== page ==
- ABOUT US
- HEALTH & SAFETY
- MEDIA CENTER
Dolphins, dreams and marine biology
January 4th, 2023 | SIT Study Abroad, wildlife conservation
Lauren Walthour is a University of Washington marine biology student taking part in SIT Australia: Rainforest, Reef, and Cultural Ecology. UW talked with Lauren about her studies, research abroad experiences, and what inspired her to pursue a marine biology major. Her story and video are reprinted here with permission.
Find out more about SIT Australia: Rainforest, Reef, and Cultural Ecology
I am participating in the semester-long study abroad called SIT (School for International Training) Australia: Rainforest, Reef, and Ecology program. I am a junior with a major in marine biology and my dream has always been to visit the Great Barrier Reef and conduct research on it. The application process was a bit confusing at first, but I ended up finding a program that fit my marine biology dreams, but also would be able to teach me about topics I didn’t know as well, such as rainforests and ecology.
I ended up finding a program that fit my marine biology dreams, but also would be able to teach me about topics I didn’t know as well, such as rainforests and ecology.
My program has allowed me to go on multiple excursions to the rainforest, camp with Aboriginal elders and learn about their history, conduct research on urban bird ecology, and, of course, visit the Great Barrier Reef. One of my favorite excursions was visiting the world-renowned Lizard Island Research Station for two weeks. Here I collected data on triggerfish species and their abundance across different reef habitats.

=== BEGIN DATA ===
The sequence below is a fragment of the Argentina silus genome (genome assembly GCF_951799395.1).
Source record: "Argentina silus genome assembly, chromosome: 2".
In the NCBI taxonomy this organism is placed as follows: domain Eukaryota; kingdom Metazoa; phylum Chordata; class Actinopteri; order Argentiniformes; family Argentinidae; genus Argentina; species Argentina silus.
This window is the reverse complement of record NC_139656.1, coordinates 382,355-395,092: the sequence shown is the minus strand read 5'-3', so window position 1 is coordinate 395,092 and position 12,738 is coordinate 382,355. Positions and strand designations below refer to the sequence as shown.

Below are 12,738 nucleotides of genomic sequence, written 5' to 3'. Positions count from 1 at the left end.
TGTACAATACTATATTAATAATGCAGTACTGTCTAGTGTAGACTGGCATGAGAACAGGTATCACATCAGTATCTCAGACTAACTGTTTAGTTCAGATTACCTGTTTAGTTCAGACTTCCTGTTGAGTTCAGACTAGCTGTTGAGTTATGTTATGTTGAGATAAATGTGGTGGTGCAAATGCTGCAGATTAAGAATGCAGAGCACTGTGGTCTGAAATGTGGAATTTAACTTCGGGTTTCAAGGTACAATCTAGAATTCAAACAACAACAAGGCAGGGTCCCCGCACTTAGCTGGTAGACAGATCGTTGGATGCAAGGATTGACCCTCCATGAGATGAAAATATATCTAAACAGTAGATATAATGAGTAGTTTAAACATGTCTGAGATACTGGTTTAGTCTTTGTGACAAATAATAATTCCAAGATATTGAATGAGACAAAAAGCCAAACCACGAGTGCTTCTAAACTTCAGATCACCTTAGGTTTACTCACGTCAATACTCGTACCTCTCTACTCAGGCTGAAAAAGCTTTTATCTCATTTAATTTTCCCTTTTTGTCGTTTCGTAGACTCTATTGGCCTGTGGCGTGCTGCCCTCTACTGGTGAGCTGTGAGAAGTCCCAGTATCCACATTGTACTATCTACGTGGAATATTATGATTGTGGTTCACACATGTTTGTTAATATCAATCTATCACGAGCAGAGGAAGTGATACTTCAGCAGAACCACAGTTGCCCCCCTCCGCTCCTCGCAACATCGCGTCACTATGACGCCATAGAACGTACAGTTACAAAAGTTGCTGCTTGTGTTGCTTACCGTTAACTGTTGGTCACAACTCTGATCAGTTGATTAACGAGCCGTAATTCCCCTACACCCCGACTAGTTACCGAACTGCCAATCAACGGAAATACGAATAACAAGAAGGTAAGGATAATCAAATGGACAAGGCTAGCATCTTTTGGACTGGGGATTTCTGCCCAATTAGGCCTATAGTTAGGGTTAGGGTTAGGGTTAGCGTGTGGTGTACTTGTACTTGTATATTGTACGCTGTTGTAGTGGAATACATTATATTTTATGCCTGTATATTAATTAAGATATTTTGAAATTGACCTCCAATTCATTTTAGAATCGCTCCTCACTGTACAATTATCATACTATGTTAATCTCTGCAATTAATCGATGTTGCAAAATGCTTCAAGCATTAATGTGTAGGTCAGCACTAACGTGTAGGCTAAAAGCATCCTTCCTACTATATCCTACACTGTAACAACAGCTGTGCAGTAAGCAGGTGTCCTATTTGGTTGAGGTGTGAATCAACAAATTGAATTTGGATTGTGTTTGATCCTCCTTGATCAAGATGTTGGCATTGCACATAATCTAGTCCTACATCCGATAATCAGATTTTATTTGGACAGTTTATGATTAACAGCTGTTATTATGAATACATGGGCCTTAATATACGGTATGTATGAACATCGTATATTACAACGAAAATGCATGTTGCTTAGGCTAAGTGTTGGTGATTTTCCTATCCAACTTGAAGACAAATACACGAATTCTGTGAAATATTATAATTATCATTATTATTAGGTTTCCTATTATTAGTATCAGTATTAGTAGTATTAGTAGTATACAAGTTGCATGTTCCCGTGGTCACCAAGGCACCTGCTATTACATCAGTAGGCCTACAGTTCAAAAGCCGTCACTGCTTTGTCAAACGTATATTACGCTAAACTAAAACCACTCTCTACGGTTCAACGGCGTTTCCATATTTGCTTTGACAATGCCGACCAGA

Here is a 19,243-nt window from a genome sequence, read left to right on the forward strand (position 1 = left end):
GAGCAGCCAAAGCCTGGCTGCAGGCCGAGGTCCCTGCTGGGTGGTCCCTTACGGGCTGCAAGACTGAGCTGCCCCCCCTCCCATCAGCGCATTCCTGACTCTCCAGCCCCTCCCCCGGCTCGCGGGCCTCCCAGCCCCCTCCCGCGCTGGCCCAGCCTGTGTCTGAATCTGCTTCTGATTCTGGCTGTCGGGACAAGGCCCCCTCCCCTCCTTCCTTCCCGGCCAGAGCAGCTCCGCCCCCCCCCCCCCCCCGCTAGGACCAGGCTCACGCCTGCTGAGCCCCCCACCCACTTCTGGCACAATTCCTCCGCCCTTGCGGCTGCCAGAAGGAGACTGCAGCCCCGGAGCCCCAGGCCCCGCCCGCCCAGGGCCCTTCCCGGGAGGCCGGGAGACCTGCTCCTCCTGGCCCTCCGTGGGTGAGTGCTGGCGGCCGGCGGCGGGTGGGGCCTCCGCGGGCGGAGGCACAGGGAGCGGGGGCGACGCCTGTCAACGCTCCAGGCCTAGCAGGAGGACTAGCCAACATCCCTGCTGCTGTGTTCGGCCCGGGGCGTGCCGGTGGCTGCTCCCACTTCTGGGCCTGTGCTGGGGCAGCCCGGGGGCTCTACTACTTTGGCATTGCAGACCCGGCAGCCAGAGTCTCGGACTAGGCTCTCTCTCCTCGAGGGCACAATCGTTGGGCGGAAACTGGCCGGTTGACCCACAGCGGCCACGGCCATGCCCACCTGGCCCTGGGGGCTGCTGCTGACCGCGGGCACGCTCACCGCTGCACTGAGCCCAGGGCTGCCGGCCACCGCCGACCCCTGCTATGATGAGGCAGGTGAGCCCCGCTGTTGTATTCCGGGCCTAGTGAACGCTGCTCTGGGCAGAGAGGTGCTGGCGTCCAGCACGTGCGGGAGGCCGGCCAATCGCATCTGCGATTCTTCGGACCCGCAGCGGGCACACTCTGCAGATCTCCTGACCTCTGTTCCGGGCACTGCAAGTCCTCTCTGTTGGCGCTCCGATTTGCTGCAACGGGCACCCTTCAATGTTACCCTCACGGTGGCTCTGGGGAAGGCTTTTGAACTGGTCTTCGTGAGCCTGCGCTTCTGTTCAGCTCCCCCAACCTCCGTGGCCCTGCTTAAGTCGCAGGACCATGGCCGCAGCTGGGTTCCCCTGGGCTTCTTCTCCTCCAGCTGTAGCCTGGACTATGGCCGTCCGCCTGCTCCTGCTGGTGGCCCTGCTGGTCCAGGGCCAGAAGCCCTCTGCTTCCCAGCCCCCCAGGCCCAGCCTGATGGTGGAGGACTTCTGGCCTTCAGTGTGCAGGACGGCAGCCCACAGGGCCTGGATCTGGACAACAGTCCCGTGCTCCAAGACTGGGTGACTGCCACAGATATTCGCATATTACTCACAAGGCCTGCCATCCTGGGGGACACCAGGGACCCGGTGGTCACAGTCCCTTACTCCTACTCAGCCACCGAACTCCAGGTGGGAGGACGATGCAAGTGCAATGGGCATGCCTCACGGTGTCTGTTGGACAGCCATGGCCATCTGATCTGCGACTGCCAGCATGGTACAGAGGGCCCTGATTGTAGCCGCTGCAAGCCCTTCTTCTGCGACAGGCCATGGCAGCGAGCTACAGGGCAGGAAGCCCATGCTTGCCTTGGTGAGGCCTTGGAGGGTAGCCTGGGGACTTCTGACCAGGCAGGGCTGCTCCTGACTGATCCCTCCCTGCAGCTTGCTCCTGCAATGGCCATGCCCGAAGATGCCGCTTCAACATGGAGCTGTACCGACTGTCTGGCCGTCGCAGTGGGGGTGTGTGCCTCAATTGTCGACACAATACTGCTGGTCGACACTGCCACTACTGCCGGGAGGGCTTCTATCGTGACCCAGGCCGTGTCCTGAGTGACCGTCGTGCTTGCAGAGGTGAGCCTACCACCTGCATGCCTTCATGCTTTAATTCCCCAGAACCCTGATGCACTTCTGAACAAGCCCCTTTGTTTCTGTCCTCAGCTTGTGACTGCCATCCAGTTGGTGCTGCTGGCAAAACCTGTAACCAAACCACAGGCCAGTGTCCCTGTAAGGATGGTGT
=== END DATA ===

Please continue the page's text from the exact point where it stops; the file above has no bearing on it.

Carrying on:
I chose this program mainly for the Independent Study Project (ISP) portion. I have always wanted to conduct my own research that I can hopefully publish one day. The ISP is a project where you choose an advisor from anywhere in Australia, and they advise you in research of your choosing. You then do a write-up of 40 pages of your findings.
My study abroad was based out of Cairns, in North Queensland, so I wanted to see a completely different side of the country. I ended up finding Dr. Delphine Chabanne from Murdoch University in Perth, AU. She conducts research on Indo-Pacific Bottlenose dolphins (Tursiops aduncus) in the coastal and estuarine waters surrounding Perth. My project is an addition to her research that has been conducted since 2011. Her past research on these dolphin communities was from 2011-2015, and she wanted to start up again this year.
I chose this program mainly for the Independent Study Project (ISP) portion. I have always wanted to conduct my own research that I can hopefully publish one day. The ISP is a project where you choose an advisor from anywhere in Australia, and they advise you in research of your choosing.
I am looking at skin lesions in these two resident dolphin communities to see if they have increased in scarring over the seven-year gap. My typical day includes waking up bright and early to get on a boat and participate in boat transects either in the Swan Canning Riverpark Estuary or the Kwinana Shelf. I collect environmental data on temperature, depth, salinity, turbidity, weather, boat traffic and more. When dolphins are spotted, I help aid in boat-driving while we collect photos to be used for photo ID in the future. I then go back home, process the data, and see if the resident individuals’ scars are new or old from the 2011-2015 data.
My love for marine biology started in fourth grade when I visited SeaWorld and swam with the dolphins (even though I know it’s a terrible place now). I ended up making a bucket list, with “becoming a marine biologist” as number one, and “visit Australia” as number two. The reason I chose this project is because it feels like a full-circle moment for me. I am fulfilling every wish my younger self ever dreamed of. I am so beyond happy with my choice of this program and am loving every second. I wanted to do this Instagram takeover to help others find their perfect study abroad program, and help to answer any questions!